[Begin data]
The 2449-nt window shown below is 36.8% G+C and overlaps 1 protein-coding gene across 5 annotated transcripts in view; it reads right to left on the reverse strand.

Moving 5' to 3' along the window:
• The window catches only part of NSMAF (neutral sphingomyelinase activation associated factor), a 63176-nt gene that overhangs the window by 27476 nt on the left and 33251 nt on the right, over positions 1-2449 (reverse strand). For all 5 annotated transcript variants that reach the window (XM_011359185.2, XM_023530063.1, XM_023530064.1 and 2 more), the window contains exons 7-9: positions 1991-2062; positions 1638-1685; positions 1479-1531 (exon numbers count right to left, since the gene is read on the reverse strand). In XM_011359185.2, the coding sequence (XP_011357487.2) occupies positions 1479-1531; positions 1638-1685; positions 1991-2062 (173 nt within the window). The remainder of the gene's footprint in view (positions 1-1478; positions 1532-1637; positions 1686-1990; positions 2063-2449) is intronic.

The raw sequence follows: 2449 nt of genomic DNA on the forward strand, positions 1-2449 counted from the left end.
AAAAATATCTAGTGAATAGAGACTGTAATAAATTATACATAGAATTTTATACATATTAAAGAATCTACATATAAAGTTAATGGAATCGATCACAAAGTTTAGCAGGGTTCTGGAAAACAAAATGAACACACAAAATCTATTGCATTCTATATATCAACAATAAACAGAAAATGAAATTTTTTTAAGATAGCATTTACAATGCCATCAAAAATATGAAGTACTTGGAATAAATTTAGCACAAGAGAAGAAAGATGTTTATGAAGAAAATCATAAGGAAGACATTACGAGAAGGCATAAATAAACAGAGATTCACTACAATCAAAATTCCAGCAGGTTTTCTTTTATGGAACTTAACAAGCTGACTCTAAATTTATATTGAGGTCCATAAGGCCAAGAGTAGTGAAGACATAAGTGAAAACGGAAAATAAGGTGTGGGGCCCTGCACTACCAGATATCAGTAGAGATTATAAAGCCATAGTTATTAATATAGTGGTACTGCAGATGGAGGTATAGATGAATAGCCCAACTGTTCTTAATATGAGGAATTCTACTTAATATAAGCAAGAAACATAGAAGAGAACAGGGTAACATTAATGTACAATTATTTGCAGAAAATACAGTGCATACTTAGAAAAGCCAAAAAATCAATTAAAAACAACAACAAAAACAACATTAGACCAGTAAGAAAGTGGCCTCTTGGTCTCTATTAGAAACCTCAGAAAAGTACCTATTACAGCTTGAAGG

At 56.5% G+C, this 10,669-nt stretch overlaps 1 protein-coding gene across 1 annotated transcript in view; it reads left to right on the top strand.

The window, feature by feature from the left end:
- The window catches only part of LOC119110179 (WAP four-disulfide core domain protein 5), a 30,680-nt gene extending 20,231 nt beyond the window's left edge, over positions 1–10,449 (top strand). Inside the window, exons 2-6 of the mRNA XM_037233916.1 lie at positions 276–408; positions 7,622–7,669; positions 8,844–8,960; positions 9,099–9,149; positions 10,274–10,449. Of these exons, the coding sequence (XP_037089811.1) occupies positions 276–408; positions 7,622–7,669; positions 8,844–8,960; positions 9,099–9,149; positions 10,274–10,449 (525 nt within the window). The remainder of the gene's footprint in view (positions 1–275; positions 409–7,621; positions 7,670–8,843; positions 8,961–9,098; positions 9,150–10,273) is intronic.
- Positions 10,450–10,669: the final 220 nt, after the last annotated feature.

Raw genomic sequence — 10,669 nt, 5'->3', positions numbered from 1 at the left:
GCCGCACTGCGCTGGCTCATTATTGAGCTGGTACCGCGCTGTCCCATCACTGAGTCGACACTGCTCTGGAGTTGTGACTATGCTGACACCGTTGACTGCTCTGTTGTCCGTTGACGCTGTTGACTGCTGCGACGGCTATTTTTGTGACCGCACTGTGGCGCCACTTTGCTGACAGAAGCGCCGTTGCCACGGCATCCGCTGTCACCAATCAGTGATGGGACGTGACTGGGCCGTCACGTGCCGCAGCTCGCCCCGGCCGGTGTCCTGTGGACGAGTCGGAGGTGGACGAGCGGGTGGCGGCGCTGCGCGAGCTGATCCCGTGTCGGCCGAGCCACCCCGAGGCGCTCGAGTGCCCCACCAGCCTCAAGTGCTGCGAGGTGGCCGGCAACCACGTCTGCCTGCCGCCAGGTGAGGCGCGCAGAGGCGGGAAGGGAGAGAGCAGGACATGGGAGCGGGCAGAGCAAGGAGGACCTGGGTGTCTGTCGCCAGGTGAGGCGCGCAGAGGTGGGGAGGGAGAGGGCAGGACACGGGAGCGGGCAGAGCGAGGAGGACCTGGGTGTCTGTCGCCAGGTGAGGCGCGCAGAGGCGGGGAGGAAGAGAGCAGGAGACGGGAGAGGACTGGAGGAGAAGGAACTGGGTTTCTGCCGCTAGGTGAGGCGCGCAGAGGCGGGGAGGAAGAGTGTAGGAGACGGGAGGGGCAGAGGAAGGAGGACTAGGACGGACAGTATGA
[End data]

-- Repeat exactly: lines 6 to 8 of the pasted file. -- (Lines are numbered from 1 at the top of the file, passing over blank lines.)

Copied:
At 56.5% G+C, this 10,669-nt stretch overlaps 1 protein-coding gene across 1 annotated transcript in view; it reads left to right on the top strand.

The window, feature by feature from the left end:
- The window catches only part of LOC119110179 (WAP four-disulfide core domain protein 5), a 30,680-nt gene extending 20,231 nt beyond the window's left edge, over positions 1–10,449 (top strand). Inside the window, exons 2-6 of the mRNA XM_037233916.1 lie at positions 276–408; positions 7,622–7,669; positions 8,844–8,960; positions 9,099–9,149; positions 10,274–10,449. Of these exons, the coding sequence (XP_037089811.1) occupies positions 276–408; positions 7,622–7,669; positions 8,844–8,960; positions 9,099–9,149; positions 10,274–10,449 (525 nt within the window). The remainder of the gene's footprint in view (positions 1–275; positions 409–7,621; positions 7,670–8,843; positions 8,961–9,098; positions 9,150–10,273) is intronic.